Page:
Google uses location data to show how social distancing has changed movement behavior
Google is using location data to determine how behaviors have changed since social distancing measures have begun taking place.
, Google explained that this is the same data they use to determine how busy businesses or other places are at a given time. They have heard from public health officials that this data may be useful in helping make critical decisions about responding to COVID-19.
Google stresses several times in the post that the data being collected is anonymous, aggregate data. This means that neither the whereabouts of specific individuals, nor any other identifiable characteristics are pinpointed in the data. Rather, percentage points are used to indicate movement trends in “high-level categories of places such as retail and recreation, groceries and pharmacies, parks, transit stations, workplaces, and residential.”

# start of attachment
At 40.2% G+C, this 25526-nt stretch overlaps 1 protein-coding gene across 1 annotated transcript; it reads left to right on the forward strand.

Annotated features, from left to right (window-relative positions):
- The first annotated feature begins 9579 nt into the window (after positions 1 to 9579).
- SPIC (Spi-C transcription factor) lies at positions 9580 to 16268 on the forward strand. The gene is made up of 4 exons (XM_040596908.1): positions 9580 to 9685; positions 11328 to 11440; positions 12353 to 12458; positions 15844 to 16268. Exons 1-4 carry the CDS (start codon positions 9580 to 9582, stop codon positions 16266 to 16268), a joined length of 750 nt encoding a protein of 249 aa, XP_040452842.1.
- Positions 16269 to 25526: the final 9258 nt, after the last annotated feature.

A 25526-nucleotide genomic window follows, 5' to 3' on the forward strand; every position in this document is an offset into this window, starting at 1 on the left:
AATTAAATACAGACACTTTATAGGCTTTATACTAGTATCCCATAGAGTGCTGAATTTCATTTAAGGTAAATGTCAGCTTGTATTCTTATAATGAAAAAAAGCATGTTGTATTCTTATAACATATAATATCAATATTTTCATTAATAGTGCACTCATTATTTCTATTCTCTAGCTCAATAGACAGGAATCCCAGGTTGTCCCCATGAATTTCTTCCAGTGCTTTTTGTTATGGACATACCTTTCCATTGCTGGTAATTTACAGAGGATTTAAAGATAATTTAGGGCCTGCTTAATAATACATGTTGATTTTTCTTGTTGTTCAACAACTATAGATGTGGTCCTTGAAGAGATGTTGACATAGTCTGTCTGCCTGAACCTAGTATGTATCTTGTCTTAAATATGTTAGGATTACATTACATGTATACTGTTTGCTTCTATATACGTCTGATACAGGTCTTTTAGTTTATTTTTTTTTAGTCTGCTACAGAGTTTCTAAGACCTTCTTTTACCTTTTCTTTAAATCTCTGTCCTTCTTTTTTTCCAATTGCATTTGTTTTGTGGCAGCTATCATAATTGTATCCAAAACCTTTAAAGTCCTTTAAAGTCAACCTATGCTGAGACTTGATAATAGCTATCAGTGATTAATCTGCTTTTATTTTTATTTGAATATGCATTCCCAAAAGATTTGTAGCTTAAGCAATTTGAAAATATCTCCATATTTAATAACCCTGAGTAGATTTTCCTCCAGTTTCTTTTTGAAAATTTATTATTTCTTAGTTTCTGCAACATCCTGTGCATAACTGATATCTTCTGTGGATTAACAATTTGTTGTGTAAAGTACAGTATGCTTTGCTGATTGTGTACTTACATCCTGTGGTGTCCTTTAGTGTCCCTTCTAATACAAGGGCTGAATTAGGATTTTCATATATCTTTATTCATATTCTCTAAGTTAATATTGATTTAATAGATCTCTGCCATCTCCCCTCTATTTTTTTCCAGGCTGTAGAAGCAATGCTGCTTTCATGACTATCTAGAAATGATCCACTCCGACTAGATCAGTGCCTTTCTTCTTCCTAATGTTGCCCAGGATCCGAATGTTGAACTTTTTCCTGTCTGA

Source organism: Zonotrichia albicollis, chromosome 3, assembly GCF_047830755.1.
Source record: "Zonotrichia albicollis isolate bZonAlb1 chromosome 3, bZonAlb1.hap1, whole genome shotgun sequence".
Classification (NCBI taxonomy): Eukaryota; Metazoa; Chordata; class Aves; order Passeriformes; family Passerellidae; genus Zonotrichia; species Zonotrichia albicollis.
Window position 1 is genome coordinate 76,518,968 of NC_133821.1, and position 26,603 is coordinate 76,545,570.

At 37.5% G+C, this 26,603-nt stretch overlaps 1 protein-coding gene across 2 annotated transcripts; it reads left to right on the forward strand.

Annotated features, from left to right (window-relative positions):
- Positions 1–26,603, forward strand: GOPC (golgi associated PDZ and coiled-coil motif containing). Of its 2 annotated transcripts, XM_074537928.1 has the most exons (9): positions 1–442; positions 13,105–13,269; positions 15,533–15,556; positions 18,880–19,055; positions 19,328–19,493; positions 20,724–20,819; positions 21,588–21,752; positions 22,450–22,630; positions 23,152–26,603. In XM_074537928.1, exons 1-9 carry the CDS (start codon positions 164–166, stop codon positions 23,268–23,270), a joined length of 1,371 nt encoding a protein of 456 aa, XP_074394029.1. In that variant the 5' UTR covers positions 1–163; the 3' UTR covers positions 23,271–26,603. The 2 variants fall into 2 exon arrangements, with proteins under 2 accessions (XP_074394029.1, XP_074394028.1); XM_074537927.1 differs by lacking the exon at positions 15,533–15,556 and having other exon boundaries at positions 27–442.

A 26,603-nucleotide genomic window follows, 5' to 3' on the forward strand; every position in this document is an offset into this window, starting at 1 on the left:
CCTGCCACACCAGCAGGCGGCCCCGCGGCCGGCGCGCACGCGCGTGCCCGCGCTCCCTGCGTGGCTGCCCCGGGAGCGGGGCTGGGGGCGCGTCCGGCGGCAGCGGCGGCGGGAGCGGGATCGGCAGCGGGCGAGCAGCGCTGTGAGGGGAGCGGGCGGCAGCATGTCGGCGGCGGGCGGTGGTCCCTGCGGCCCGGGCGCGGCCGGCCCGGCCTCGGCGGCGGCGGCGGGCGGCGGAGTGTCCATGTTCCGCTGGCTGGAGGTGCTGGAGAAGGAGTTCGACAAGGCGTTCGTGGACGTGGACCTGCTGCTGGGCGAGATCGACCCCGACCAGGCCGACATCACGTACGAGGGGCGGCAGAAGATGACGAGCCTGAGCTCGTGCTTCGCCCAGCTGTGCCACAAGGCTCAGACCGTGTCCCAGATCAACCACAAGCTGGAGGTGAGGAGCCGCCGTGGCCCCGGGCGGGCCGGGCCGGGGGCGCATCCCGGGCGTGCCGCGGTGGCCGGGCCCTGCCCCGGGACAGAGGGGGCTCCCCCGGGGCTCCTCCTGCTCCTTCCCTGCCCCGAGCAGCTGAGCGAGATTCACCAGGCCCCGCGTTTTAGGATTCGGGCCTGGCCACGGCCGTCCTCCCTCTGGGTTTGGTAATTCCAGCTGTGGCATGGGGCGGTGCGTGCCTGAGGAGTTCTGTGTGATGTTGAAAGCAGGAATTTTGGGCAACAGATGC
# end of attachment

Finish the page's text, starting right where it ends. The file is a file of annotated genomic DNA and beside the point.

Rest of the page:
The data shows trends over several weeks, and the most recent information will be between 2-3 days old.
Since February 16, Alaska’s overall movement
a 48% decrease in retail and recreation areas, a 27% decrease in grocery stores and pharmacies, a 55% decrease in transit stations, and a 33% decrease in workplaces.
There has been an 18% increase in park visitations (including national parks), and a 10% increase in residential areas.
For the Fairbanks North Star Borough, decreases include a 48% decrease in retail and recreation (matching the state’s figures), a 34% decrease in grocery store and pharmacy visits, 76% decreased activity at transit stations, and a 32% decrease for the workplace.
Only residential areas in the borough experienced a 12% increase.
There is not enough data for this time period to demonstrate movement behaviors for parks in the Fairbanks North Star Borough.